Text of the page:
“It is not so much whether things are not as bad as they ought to be or could have been. It is, rather, whether things could have been much better”.
By rights, the island nation of Fiji should be thriving. It is easily the most developed country in the South Pacific; it is a hub for regional transportation and communication links, the home of international diplomatic, educational and aid organisations, with a talented multiethnic population. Yet, since its independence it has suffered two military coups in 1987 and an attempted putsch in 2000, resulting in strained institutions, and disrupted improvements to essential infrastructure, and to educational, social and medical services.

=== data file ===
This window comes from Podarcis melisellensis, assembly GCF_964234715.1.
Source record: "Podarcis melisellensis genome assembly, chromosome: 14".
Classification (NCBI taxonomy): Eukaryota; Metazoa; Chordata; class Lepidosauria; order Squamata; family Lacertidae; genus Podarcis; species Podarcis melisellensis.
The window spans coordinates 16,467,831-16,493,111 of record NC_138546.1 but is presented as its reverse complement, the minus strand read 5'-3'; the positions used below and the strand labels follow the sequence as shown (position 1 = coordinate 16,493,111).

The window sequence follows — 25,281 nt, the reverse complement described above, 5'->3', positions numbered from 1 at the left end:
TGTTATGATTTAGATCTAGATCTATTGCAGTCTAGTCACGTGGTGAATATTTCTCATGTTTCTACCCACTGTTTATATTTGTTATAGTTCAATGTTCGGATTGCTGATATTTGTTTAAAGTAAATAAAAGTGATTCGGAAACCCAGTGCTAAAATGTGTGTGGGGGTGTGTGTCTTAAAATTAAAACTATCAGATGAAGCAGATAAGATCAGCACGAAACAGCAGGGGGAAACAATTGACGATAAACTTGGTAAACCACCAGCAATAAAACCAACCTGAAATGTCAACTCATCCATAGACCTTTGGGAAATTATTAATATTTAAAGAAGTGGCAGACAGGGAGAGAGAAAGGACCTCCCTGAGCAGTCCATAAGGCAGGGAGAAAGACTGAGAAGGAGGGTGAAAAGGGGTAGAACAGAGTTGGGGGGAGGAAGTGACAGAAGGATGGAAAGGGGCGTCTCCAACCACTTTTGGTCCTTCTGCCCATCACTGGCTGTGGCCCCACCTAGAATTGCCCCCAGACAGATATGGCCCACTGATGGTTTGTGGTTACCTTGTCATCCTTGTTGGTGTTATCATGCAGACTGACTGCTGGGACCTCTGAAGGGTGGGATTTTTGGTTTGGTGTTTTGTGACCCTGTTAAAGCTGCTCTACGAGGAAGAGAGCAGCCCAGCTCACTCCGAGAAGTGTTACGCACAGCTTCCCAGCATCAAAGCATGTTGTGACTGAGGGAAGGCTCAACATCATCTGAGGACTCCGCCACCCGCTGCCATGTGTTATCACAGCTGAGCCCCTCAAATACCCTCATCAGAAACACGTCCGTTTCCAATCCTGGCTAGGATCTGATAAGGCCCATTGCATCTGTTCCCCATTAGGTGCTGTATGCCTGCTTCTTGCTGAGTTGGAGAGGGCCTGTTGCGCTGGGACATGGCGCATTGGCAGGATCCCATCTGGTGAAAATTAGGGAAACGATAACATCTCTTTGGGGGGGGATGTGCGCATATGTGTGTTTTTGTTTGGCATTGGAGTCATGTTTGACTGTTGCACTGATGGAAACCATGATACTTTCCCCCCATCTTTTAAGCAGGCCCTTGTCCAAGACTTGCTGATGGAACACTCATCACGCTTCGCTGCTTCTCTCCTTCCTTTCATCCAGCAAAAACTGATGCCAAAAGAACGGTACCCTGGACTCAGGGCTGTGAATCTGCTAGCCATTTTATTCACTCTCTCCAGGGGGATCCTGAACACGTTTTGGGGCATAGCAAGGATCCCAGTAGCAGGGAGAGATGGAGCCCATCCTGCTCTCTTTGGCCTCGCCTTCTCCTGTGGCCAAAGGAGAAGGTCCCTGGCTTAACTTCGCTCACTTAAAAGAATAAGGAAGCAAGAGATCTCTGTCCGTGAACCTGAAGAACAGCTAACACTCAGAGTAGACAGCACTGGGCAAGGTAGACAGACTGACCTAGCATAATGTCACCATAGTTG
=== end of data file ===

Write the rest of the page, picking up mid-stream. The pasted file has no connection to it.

Subjects: Political Science, History
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